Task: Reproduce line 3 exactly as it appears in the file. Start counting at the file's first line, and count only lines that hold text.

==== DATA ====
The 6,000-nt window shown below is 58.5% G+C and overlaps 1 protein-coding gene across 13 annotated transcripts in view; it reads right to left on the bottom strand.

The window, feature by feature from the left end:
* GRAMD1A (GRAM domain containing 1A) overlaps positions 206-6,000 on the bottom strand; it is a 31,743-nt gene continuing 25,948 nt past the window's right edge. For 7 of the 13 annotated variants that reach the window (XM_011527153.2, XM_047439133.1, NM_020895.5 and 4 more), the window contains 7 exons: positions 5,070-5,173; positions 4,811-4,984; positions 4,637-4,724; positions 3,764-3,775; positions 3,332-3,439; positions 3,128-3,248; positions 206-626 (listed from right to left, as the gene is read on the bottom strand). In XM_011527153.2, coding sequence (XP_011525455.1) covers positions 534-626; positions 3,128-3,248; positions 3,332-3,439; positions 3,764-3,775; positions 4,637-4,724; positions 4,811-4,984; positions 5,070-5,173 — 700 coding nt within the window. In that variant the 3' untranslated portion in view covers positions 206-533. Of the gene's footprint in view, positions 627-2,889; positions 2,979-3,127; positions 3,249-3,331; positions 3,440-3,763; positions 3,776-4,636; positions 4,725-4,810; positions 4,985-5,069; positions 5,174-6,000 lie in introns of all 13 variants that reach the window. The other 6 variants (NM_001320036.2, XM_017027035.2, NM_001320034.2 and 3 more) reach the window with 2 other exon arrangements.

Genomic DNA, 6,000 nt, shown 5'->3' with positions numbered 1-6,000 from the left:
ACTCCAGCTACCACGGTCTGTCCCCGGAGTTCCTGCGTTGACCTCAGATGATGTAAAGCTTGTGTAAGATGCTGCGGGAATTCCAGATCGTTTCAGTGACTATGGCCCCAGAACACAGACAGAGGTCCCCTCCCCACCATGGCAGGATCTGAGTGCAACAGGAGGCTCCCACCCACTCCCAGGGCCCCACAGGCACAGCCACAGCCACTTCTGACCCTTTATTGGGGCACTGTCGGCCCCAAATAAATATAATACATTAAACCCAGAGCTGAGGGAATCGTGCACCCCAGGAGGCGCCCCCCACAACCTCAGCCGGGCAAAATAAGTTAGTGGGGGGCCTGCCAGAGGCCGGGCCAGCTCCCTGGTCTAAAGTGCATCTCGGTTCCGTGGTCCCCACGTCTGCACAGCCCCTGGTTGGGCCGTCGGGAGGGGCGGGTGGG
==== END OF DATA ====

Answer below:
* GRAMD1A (GRAM domain containing 1A) overlaps positions 206-6,000 on the bottom strand; it is a 31,743-nt gene continuing 25,948 nt past the window's right edge. For 7 of the 13 annotated variants that reach the window (XM_011527153.2, XM_047439133.1, NM_020895.5 and 4 more), the window contains 7 exons: positions 5,070-5,173; positions 4,811-4,984; positions 4,637-4,724; positions 3,764-3,775; positions 3,332-3,439; positions 3,128-3,248; positions 206-626 (listed from right to left, as the gene is read on the bottom strand). In XM_011527153.2, coding sequence (XP_011525455.1) covers positions 534-626; positions 3,128-3,248; positions 3,332-3,439; positions 3,764-3,775; positions 4,637-4,724; positions 4,811-4,984; positions 5,070-5,173 — 700 coding nt within the window. In that variant the 3' untranslated portion in view covers positions 206-533. Of the gene's footprint in view, positions 627-2,889; positions 2,979-3,127; positions 3,249-3,331; positions 3,440-3,763; positions 3,776-4,636; positions 4,725-4,810; positions 4,985-5,069; positions 5,174-6,000 lie in introns of all 13 variants that reach the window. The other 6 variants (NM_001320036.2, XM_017027035.2, NM_001320034.2 and 3 more) reach the window with 2 other exon arrangements.